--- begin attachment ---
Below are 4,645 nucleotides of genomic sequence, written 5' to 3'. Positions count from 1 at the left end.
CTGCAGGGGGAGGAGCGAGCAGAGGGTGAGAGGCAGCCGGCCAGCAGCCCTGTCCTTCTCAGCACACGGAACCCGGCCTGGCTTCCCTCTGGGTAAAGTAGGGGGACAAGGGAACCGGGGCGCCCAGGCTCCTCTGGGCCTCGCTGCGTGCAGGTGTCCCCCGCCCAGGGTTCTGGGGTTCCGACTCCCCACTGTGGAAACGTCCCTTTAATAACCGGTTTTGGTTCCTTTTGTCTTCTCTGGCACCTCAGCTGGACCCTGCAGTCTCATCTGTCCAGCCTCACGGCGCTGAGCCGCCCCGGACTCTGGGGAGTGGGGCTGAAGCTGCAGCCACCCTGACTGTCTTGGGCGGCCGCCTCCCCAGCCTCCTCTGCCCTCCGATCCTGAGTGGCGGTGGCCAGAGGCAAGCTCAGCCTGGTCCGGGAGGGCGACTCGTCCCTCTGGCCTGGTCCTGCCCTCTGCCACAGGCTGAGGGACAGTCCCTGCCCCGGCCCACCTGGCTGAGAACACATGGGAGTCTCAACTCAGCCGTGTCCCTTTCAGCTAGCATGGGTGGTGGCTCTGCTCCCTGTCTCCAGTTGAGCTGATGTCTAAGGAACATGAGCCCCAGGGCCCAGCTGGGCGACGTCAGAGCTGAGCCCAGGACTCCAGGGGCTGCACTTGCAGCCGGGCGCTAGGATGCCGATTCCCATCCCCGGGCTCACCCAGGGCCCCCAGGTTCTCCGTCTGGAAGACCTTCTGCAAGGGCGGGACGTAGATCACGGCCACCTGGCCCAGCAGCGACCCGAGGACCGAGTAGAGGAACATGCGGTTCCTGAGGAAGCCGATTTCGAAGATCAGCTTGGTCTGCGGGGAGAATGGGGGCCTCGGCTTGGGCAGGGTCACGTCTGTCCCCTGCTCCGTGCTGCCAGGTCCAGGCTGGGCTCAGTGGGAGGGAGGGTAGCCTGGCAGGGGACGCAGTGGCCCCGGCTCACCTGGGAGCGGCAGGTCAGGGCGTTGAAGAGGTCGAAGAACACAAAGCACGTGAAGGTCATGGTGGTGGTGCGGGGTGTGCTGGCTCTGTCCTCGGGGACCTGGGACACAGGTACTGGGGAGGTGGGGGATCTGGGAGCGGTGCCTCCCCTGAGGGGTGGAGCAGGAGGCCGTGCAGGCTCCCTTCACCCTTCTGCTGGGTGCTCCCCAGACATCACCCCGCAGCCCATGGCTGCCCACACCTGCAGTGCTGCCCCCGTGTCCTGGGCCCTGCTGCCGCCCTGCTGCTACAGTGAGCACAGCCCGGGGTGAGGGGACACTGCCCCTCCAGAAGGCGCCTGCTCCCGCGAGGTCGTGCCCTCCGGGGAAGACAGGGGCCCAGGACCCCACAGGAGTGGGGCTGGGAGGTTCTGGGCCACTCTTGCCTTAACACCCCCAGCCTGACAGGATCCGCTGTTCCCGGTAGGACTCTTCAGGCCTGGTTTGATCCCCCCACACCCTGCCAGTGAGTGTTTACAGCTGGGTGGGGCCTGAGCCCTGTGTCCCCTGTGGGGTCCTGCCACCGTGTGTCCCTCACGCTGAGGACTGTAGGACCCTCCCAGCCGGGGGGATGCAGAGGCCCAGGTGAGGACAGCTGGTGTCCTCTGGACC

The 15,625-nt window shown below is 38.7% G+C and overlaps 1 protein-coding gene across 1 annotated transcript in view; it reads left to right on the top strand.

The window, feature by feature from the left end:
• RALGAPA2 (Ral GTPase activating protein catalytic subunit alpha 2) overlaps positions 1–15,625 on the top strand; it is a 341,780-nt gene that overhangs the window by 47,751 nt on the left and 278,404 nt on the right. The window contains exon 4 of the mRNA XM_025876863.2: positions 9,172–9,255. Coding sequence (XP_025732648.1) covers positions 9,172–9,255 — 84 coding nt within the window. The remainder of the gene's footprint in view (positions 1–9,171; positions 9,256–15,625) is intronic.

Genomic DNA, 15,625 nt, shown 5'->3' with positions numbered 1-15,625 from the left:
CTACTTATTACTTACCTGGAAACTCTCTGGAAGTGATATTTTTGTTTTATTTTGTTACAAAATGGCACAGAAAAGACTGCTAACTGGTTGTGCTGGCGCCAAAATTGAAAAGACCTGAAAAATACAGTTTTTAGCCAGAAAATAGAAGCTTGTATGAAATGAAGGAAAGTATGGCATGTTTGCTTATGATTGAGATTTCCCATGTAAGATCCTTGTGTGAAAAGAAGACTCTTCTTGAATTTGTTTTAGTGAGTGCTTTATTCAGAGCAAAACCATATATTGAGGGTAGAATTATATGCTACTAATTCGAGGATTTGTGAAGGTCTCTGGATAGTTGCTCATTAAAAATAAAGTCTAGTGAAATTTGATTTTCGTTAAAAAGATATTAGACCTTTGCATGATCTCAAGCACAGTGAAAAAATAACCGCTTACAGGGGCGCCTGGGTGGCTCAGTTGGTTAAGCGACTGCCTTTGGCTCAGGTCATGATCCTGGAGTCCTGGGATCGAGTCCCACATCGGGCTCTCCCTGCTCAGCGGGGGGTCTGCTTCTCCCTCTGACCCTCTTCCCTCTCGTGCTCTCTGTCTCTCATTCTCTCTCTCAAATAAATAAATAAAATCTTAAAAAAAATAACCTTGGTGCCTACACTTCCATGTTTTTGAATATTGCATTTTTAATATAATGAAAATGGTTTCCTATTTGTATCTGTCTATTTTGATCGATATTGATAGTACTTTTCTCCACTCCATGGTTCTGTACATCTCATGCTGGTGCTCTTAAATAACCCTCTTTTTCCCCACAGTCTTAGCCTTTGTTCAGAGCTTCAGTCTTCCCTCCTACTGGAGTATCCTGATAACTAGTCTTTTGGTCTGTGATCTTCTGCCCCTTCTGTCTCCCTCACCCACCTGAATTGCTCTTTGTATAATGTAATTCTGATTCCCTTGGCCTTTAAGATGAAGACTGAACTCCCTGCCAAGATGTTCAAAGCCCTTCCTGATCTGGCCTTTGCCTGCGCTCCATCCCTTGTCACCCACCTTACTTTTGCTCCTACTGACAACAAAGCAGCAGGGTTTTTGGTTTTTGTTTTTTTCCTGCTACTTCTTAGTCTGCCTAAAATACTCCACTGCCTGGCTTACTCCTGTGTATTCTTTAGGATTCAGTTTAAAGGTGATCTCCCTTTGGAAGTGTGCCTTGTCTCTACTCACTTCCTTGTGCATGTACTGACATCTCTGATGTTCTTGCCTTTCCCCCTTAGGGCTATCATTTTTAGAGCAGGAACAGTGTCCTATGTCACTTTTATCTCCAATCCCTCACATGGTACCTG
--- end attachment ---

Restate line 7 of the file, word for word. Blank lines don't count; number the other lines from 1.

CTACTTATTACTTACCTGGAAACTCTCTGGAAGTGATATTTTTGTTTTATTTTGTTACAAAATGGCACAGAAAAGACTGCTAACTGGTTGTGCTGGCGCCAAAATTGAAAAGACCTGAAAAATACAGTTTTTAGCCAGAAAATAGAAGCTTGTATGAAATGAAGGAAAGTATGGCATGTTTGCTTATGATTGAGATTTCCCATGTAAGATCCTTGTGTGAAAAGAAGACTCTTCTTGAATTTGTTTTAGTGAGTGCTTTATTCAGAGCAAAACCATATATTGAGGGTAGAATTATATGCTACTAATTCGAGGATTTGTGAAGGTCTCTGGATAGTTGCTCATTAAAAATAAAGTCTAGTGAAATTTGATTTTCGTTAAAAAGATATTAGACCTTTGCATGATCTCAAGCACAGTGAAAAAATAACCGCTTACAGGGGCGCCTGGGTGGCTCAGTTGGTTAAGCGACTGCCTTTGGCTCAGGTCATGATCCTGGAGTCCTGGGATCGAGTCCCACATCGGGCTCTCCCTGCTCAGCGGGGGGTCTGCTTCTCCCTCTGACCCTCTTCCCTCTCGTGCTCTCTGTCTCTCATTCTCTCTCTCAAATAAATAAATAAAATCTTAAAAAAAATAACCTTGGTGCCTACACTTCCATGTTTTTGAATATTGCATTTTTAATATAATGAAAATGGTTTCCTATTTGTATCTGTCTATTTTGATCGATATTGATAGTACTTTTCTCCACTCCATGGTTCTGTACATCTCATGCTGGTGCTCTTAAATAACCCTCTTTTTCCCCACAGTCTTAGCCTTTGTTCAGAGCTTCAGTCTTCCCTCCTACTGGAGTATCCTGATAACTAGTCTTTTGGTCTGTGATCTTCTGCCCCTTCTGTCTCCCTCACCCACCTGAATTGCTCTTTGTATAATGTAATTCTGATTCCCTTGGCCTTTAAGATGAAGACTGAACTCCCTGCCAAGATGTTCAAAGCCCTTCCTGATCTGGCCTTTGCCTGCGCTCCATCCCTTGTCACCCACCTTACTTTTGCTCCTACTGACAACAAAGCAGCAGGGTTTTTGGTTTTTGTTTTTTTCCTGCTACTTCTTAGTCTGCCTAAAATACTCCACTGCCTGGCTTACTCCTGTGTATTCTTTAGGATTCAGTTTAAAGGTGATCTCCCTTTGGAAGTGTGCCTTGTCTCTACTCACTTCCTTGTGCATGTACTGACATCTCTGATGTTCTTGCCTTTCCCCCTTAGGGCTATCATTTTTAGAGCAGGAACAGTGTCCTATGTCACTTTTATCTCCAATCCCTCACATGGTACCTG